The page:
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Slavery has NO HOME HERE

As North Yorkshire Police’s No Home Here campaign moves into the final month of activity, the focus turns to modern slavery and human trafficking, with the aim to raise awareness of this hidden crime.

Modern slavery is an exploitative crime and is a growing issue which affects men, woman and children.

Victims are viewed as a commodity to be traded or exploited over and over again. This may be for use in criminal purposes, forced labour, domestic servitude or for sexual exploitation.

The National Crime Agency reported that in 2017, 5145 potential victims of modern slavery were identified, a 35% increase on the previous year*. However, due to the hidden and secretive nature of the crime, it’s thought that there may potentially be tens of thousands of victims in the UK.

Cases of modern slavery have been found all across the country, at car washes, construction sites, in agricultural industries and in food processing. Victims are payed little and forced to put up with poor living and working conditions.

Some are forced into sex work or into the production of cannabis, with their freedom of movement removed from them, as their passports and papers are taken away, effectively trapping them into the situation.

As part of the No Home Here campaign, police want to highlight the fact that this crime is happening here in North Yorkshire and appeal to members of the public that if they see something, to say something.

Speaking about campaign Detective Superintendent Allan Harder, North Yorkshire Police’s lead for Safeguarding said:

“Modern slavery is not confined to major cities. This issue affects all parts of the UK – it’s in our towns and cities and in our rural communities and we should not assume that North Yorkshire is not touched by this growing offence.

“We know from national figures modern slavery is on the increase, but the nature of the crime means that victims are hidden and controlled so it can be hard to spot or recognise, particularly for victims of sexual exploitation, force labour or domestic servitude.

“It may be as you legitimately go about your business, you come into contact with individuals who are being exploited. Those that work in the accommodation letting or hotel industry, or those that work in farming or rural industries may inadvertently come into contact with victims of modern slavery and we appeal to them to contact us if they see something suspicious.”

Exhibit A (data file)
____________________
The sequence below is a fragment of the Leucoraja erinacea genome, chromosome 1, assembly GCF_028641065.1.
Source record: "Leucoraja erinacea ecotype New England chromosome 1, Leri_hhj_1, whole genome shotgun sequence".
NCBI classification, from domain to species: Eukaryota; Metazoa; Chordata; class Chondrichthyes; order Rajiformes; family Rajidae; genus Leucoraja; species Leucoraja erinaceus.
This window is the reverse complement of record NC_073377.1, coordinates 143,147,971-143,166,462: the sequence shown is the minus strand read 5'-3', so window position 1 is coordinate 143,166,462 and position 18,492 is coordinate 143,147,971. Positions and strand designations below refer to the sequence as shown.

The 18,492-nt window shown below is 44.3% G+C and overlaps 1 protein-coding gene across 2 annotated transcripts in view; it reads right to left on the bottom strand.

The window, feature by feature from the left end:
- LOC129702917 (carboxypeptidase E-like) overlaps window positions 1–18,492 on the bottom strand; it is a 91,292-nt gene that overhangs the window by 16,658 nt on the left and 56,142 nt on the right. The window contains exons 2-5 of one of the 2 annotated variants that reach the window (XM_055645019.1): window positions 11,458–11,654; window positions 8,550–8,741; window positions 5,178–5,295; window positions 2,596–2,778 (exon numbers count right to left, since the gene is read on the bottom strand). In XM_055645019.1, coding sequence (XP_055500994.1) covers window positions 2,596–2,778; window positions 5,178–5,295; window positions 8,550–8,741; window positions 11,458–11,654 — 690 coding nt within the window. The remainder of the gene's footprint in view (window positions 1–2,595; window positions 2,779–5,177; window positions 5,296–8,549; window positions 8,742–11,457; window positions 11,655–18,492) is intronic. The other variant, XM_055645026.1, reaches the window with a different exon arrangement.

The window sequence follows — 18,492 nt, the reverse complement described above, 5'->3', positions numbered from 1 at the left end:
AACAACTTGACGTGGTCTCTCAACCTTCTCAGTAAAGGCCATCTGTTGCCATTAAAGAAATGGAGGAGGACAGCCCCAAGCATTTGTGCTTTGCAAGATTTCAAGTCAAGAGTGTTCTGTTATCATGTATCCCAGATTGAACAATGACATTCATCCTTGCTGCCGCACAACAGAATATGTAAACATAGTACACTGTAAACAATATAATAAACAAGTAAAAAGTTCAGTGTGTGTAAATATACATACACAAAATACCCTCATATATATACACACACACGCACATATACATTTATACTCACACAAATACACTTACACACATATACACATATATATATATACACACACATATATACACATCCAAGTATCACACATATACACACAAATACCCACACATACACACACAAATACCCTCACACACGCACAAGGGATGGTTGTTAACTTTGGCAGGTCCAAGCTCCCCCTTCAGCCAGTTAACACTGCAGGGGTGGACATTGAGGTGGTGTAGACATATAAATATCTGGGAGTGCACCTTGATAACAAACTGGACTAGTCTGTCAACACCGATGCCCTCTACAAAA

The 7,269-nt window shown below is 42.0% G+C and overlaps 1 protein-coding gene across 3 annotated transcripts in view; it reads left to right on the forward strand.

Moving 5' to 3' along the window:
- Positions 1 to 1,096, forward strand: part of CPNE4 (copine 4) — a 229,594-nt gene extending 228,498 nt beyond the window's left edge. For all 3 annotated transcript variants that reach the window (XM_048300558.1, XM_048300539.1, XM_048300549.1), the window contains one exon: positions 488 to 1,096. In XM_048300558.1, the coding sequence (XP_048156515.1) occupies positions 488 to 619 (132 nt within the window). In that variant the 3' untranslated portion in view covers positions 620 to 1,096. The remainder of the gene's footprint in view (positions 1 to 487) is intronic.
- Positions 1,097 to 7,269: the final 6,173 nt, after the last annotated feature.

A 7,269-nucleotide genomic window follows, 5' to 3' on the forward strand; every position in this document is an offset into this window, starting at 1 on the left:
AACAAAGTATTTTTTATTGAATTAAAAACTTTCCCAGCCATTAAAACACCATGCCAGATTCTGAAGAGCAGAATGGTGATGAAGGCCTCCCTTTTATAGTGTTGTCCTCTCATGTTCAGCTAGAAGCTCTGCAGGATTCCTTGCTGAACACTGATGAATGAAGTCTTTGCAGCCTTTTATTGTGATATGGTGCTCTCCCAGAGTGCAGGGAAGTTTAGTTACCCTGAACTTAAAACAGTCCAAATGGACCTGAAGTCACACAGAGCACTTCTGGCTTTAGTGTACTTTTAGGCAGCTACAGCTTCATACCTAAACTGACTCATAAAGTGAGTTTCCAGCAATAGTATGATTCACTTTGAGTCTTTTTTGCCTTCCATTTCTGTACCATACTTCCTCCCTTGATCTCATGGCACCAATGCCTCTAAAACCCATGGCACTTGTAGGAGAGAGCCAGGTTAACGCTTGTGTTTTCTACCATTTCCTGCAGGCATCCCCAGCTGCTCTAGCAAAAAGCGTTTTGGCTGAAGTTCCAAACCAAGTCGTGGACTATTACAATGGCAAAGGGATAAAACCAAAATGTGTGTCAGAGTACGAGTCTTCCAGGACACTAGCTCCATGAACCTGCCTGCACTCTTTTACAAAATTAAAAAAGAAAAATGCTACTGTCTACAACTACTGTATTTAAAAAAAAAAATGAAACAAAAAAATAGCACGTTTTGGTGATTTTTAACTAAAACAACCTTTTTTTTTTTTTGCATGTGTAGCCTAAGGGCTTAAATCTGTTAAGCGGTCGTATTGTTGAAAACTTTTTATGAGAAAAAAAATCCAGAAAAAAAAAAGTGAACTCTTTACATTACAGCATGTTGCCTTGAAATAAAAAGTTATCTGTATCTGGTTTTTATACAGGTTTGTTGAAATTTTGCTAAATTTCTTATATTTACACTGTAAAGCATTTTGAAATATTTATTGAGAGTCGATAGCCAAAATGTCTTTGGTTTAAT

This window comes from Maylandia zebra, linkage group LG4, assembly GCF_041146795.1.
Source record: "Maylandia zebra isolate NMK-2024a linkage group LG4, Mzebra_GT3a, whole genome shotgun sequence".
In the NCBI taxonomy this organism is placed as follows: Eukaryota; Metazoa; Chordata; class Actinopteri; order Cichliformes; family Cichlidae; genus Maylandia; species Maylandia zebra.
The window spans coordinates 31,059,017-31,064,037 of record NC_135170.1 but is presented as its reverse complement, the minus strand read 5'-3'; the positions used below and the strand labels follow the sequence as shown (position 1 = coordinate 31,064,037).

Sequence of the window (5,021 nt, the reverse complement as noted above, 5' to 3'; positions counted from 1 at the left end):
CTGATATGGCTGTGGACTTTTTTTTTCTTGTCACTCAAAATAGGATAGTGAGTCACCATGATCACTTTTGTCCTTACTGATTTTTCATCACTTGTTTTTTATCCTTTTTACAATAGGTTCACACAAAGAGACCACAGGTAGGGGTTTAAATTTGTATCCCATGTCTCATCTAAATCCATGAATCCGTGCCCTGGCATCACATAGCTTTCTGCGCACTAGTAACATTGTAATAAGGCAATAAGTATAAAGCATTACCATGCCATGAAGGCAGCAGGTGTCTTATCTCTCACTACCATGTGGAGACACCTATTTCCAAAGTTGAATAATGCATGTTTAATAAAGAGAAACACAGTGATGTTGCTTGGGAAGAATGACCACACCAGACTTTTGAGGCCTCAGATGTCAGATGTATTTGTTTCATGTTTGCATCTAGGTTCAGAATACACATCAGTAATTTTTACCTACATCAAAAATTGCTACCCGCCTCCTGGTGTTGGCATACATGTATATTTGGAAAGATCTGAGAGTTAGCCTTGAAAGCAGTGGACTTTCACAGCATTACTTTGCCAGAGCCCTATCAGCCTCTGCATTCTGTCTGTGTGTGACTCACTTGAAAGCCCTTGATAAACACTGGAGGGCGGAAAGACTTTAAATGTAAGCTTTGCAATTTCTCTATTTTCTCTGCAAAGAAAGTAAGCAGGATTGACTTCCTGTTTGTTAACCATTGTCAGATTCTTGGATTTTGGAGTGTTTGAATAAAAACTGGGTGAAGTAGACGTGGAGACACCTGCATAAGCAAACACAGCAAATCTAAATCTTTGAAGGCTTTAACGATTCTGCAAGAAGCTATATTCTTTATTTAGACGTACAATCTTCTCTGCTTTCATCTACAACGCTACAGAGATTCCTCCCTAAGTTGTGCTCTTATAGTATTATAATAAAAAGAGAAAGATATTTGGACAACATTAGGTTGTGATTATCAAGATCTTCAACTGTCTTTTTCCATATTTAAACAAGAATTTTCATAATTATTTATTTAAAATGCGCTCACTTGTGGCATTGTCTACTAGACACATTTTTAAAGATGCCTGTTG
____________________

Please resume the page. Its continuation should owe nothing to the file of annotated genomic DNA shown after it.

“If you have your suspicions aroused and think that modern slavery may be happening near you, contact North Yorkshire Police on 101 – if there is an immediate threat always call 999.

“You can also contact the Modern Slavery helpline on 08000121700 is open 24 hours a day, 7 days a week**  or anonymously via Crimestoppers on 0800555111.

“The most important thing is to take action and tell someone and ensure that this demeaning, degrading and exploitative crime has no home here. ”

How to recognise the signs of modern slavery

Whilst slavery can be hard to identify, there are some indicative signs you can be aware of:

PHYSICAL APPEARANCE – Victims may show signs of physical or psychological abuse, look malnourished or unkempt, or appear withdrawn

ISOLATION – Victims may rarely be allowed to travel on their own, seem under the control, influence of others, rarely interact or appear unfamiliar with their neighbourhood or where they work

POOR LIVING CONDITIONS – Victims may be living in dirty, cramped or overcrowded accommodation, and/or living and working at the same address

FEW OR NO PERSONAL EFFECTS – Victims may have no identification documents, have few personal possessions and always wear the same clothes day in day out. What clothes they do wear may not be suitable for their work

– Victims have little opportunity to move freely and may have had their travel documents retained, e.g. passports

UNUSUAL TRAVEL TIMES – They may be dropped off/collected for work on a regular basis either very early or late at night

RELUCTANT TO SEEK HELP – Victims may avoid eye contact, appear frightened or hesitant to talk to strangers and fear law enforcers for many reasons, such as not knowing who to trust or where to get help, fear of deportation, fear of violence to them or their family.

If you see something, say something and together we can break the cycle of exploitation.